A ‘parapegma’ is precursor to the modern day almanac. Originally it was a table that related star phases and corresponding weather predictions. Early versions were carved on stone, and had holes next to the descriptions, marking each day. The peg could be advanced each day, and on appropriate days the associated inscription would 'predict' certain astronomical and meteorological events.
The second century AD Alexandrian astronomer Claudius Ptolemy included a such a calendar in his work known as Phaseis—"phases of fixed stars and collection of weather-changes" the core of which is a parapegma, a list of dates of seasonally regular weather changes, first appearances and last appearances of stars or constellations at sunrise or sunset, and solar events such as solstices, all organized according to the solar year.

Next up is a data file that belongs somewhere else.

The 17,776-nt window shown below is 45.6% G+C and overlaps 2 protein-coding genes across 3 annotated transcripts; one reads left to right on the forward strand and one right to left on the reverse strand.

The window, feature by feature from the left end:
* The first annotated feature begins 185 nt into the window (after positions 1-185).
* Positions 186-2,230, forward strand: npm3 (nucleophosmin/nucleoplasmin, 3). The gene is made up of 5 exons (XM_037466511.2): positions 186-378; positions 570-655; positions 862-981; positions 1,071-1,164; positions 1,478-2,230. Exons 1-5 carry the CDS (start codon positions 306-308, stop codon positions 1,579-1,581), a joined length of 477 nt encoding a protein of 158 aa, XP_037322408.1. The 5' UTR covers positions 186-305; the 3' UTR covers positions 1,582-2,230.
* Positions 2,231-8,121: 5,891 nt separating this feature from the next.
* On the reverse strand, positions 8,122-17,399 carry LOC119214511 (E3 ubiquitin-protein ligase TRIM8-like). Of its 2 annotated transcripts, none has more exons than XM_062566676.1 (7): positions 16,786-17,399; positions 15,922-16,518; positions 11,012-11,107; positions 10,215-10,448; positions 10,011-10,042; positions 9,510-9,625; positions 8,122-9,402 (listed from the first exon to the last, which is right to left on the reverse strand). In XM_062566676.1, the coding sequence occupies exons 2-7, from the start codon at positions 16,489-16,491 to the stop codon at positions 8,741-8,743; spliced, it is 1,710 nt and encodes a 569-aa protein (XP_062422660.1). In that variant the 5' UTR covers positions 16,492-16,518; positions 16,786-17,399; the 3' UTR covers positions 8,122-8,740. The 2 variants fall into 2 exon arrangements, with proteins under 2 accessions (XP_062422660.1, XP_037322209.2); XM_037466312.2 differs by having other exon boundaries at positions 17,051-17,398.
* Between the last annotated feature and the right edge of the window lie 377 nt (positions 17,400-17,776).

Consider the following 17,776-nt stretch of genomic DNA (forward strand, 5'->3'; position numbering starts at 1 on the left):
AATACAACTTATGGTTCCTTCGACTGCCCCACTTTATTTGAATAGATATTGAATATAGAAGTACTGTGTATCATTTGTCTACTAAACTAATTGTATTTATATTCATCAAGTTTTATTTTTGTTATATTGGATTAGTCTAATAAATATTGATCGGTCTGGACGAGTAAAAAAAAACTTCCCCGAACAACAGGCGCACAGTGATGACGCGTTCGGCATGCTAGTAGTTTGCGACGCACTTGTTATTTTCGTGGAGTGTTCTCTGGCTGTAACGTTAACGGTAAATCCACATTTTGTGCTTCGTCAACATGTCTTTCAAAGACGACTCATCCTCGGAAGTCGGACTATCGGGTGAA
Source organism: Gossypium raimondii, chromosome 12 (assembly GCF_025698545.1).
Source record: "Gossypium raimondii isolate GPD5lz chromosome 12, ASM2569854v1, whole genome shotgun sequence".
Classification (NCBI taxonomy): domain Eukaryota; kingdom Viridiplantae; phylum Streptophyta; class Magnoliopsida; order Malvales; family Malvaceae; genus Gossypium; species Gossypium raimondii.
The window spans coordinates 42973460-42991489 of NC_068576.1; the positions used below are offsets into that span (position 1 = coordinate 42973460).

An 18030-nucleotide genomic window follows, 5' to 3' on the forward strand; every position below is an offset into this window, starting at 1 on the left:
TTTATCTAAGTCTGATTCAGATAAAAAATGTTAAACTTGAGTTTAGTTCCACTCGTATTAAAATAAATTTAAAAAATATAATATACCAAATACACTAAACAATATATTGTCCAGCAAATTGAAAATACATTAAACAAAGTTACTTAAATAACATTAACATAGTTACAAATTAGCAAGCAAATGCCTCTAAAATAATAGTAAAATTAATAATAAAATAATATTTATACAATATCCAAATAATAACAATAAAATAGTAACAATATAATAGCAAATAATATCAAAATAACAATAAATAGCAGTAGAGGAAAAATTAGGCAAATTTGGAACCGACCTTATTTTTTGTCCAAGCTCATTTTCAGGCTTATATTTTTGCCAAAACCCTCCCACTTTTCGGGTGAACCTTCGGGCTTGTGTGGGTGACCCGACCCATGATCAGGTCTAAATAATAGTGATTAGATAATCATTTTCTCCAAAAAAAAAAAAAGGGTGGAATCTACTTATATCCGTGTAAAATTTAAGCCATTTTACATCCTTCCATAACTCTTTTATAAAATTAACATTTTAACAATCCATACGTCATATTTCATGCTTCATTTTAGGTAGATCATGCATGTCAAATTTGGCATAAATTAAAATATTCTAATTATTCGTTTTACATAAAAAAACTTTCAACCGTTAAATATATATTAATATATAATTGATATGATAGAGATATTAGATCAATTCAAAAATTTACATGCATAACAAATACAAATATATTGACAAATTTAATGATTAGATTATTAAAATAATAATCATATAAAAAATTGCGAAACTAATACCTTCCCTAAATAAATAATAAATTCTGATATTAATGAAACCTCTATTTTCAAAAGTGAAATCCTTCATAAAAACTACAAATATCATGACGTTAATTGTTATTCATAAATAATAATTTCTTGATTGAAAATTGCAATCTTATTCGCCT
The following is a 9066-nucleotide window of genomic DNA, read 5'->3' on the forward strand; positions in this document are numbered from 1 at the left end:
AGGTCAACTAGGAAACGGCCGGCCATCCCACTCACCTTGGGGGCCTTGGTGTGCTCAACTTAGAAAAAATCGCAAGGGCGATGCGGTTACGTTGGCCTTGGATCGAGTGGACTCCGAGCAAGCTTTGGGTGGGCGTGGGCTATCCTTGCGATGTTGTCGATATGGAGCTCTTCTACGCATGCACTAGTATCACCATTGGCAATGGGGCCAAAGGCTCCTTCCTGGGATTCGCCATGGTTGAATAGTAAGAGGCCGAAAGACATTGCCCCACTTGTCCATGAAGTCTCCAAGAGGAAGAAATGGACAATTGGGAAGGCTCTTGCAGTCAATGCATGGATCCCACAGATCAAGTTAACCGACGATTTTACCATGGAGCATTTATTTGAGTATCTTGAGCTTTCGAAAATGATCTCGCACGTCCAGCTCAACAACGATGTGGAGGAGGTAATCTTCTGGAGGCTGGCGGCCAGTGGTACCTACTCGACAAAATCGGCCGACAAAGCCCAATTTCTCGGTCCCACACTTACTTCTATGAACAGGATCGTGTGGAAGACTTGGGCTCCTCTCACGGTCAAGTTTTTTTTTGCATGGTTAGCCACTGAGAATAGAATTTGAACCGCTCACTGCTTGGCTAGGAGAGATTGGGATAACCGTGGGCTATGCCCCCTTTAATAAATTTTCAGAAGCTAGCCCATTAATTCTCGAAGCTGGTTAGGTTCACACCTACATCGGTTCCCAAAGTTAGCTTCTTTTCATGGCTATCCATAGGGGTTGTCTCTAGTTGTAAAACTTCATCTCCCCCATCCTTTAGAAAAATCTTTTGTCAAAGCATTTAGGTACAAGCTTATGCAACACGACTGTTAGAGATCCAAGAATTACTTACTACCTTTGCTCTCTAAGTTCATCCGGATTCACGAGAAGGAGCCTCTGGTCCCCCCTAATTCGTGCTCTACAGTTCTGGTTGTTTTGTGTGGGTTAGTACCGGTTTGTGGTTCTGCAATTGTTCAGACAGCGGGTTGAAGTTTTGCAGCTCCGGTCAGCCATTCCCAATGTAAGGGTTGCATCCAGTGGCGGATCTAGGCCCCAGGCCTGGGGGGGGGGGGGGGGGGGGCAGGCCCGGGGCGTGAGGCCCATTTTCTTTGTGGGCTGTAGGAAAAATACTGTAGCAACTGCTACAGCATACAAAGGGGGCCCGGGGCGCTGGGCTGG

Ptolemy believed that the astronomical phenomena caused the changes in seasonal weather; his explanation of why there was not an exact correlation of these events was that the physical influences of other heavenly bodies also came into play. Hence for him, weather prediction was a special division of astrology.
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